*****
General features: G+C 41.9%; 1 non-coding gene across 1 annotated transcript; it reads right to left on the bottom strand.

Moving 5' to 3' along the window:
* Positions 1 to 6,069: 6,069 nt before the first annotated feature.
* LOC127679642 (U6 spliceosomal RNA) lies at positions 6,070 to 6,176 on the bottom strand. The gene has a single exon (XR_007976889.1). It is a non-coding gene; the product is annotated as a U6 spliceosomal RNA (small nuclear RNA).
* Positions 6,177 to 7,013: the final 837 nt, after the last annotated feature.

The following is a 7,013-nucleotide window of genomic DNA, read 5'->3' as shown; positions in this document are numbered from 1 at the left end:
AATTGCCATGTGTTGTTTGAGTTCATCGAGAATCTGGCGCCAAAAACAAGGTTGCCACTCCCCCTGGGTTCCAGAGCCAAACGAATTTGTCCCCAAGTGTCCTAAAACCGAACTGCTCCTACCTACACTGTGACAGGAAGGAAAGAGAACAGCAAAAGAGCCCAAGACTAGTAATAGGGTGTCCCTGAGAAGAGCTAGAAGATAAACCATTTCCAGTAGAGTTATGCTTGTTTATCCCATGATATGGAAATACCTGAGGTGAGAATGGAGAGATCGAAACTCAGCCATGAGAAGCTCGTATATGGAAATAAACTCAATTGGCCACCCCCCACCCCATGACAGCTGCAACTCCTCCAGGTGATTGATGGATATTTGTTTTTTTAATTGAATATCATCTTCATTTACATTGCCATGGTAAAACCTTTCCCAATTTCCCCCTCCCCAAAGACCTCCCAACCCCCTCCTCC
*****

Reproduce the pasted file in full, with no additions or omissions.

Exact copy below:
General features: G+C 41.9%; 1 non-coding gene across 1 annotated transcript; it reads right to left on the bottom strand.

Moving 5' to 3' along the window:
* Positions 1 to 6,069: 6,069 nt before the first annotated feature.
* LOC127679642 (U6 spliceosomal RNA) lies at positions 6,070 to 6,176 on the bottom strand. The gene has a single exon (XR_007976889.1). It is a non-coding gene; the product is annotated as a U6 spliceosomal RNA (small nuclear RNA).
* Positions 6,177 to 7,013: the final 837 nt, after the last annotated feature.

The following is a 7,013-nucleotide window of genomic DNA, read 5'->3' as shown; positions in this document are numbered from 1 at the left end:
AATTGCCATGTGTTGTTTGAGTTCATCGAGAATCTGGCGCCAAAAACAAGGTTGCCACTCCCCCTGGGTTCCAGAGCCAAACGAATTTGTCCCCAAGTGTCCTAAAACCGAACTGCTCCTACCTACACTGTGACAGGAAGGAAAGAGAACAGCAAAAGAGCCCAAGACTAGTAATAGGGTGTCCCTGAGAAGAGCTAGAAGATAAACCATTTCCAGTAGAGTTATGCTTGTTTATCCCATGATATGGAAATACCTGAGGTGAGAATGGAGAGATCGAAACTCAGCCATGAGAAGCTCGTATATGGAAATAAACTCAATTGGCCACCCCCCACCCCATGACAGCTGCAACTCCTCCAGGTGATTGATGGATATTTGTTTTTTTAATTGAATATCATCTTCATTTACATTGCCATGGTAAAACCTTTCCCAATTTCCCCCTCCCCAAAGACCTCCCAACCCCCTCCTCC